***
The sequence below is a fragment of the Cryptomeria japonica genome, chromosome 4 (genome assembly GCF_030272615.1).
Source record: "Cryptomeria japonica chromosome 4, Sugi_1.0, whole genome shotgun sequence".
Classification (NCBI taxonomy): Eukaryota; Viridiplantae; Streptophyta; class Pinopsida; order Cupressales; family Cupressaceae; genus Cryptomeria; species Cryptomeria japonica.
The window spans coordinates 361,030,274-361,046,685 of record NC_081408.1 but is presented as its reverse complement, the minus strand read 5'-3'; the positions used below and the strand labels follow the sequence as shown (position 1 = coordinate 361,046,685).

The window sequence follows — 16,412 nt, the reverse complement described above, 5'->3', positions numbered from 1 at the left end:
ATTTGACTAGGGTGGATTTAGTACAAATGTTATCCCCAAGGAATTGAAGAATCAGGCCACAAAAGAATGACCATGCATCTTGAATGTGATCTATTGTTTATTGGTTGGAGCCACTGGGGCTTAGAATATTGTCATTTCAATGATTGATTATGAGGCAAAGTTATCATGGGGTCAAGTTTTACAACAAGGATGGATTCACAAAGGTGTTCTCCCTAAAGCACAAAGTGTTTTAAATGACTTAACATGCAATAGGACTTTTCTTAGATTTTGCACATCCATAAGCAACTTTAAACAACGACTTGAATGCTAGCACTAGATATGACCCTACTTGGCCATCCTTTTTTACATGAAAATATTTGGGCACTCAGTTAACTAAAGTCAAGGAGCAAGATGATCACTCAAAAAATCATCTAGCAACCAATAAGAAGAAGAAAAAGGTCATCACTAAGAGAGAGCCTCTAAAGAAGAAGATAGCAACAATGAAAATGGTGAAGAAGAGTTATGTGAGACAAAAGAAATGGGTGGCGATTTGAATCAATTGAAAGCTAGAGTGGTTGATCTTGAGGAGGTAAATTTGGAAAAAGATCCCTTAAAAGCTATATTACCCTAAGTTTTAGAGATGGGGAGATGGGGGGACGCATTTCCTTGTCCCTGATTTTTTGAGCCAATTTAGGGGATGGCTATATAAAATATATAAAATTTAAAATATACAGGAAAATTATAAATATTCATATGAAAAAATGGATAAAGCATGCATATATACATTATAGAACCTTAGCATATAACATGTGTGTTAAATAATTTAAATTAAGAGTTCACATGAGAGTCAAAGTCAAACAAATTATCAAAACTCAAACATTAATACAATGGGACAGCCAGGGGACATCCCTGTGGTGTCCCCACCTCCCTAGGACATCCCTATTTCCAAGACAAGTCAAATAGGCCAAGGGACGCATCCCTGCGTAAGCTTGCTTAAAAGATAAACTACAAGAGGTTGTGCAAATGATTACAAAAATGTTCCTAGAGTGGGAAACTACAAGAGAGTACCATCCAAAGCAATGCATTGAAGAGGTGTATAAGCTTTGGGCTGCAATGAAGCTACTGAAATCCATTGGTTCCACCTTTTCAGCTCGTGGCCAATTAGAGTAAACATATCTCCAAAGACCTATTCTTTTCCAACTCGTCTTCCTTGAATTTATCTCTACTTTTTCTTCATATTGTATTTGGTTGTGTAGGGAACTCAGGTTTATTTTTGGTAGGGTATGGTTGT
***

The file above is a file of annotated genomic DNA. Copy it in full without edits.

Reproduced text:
The sequence below is a fragment of the Cryptomeria japonica genome, chromosome 4 (genome assembly GCF_030272615.1).
Source record: "Cryptomeria japonica chromosome 4, Sugi_1.0, whole genome shotgun sequence".
Classification (NCBI taxonomy): Eukaryota; Viridiplantae; Streptophyta; class Pinopsida; order Cupressales; family Cupressaceae; genus Cryptomeria; species Cryptomeria japonica.
The window spans coordinates 361,030,274-361,046,685 of record NC_081408.1 but is presented as its reverse complement, the minus strand read 5'-3'; the positions used below and the strand labels follow the sequence as shown (position 1 = coordinate 361,046,685).

The window sequence follows — 16,412 nt, the reverse complement described above, 5'->3', positions numbered from 1 at the left end:
ATTTGACTAGGGTGGATTTAGTACAAATGTTATCCCCAAGGAATTGAAGAATCAGGCCACAAAAGAATGACCATGCATCTTGAATGTGATCTATTGTTTATTGGTTGGAGCCACTGGGGCTTAGAATATTGTCATTTCAATGATTGATTATGAGGCAAAGTTATCATGGGGTCAAGTTTTACAACAAGGATGGATTCACAAAGGTGTTCTCCCTAAAGCACAAAGTGTTTTAAATGACTTAACATGCAATAGGACTTTTCTTAGATTTTGCACATCCATAAGCAACTTTAAACAACGACTTGAATGCTAGCACTAGATATGACCCTACTTGGCCATCCTTTTTTACATGAAAATATTTGGGCACTCAGTTAACTAAAGTCAAGGAGCAAGATGATCACTCAAAAAATCATCTAGCAACCAATAAGAAGAAGAAAAAGGTCATCACTAAGAGAGAGCCTCTAAAGAAGAAGATAGCAACAATGAAAATGGTGAAGAAGAGTTATGTGAGACAAAAGAAATGGGTGGCGATTTGAATCAATTGAAAGCTAGAGTGGTTGATCTTGAGGAGGTAAATTTGGAAAAAGATCCCTTAAAAGCTATATTACCCTAAGTTTTAGAGATGGGGAGATGGGGGGACGCATTTCCTTGTCCCTGATTTTTTGAGCCAATTTAGGGGATGGCTATATAAAATATATAAAATTTAAAATATACAGGAAAATTATAAATATTCATATGAAAAAATGGATAAAGCATGCATATATACATTATAGAACCTTAGCATATAACATGTGTGTTAAATAATTTAAATTAAGAGTTCACATGAGAGTCAAAGTCAAACAAATTATCAAAACTCAAACATTAATACAATGGGACAGCCAGGGGACATCCCTGTGGTGTCCCCACCTCCCTAGGACATCCCTATTTCCAAGACAAGTCAAATAGGCCAAGGGACGCATCCCTGCGTAAGCTTGCTTAAAAGATAAACTACAAGAGGTTGTGCAAATGATTACAAAAATGTTCCTAGAGTGGGAAACTACAAGAGAGTACCATCCAAAGCAATGCATTGAAGAGGTGTATAAGCTTTGGGCTGCAATGAAGCTACTGAAATCCATTGGTTCCACCTTTTCAGCTCGTGGCCAATTAGAGTAAACATATCTCCAAAGACCTATTCTTTTCCAACTCGTCTTCCTTGAATTTATCTCTACTTTTTCTTCATATTGTATTTGGTTGTGTAGGGAACTCAGGTTTATTTTTGGTAGGGTATGGTTGT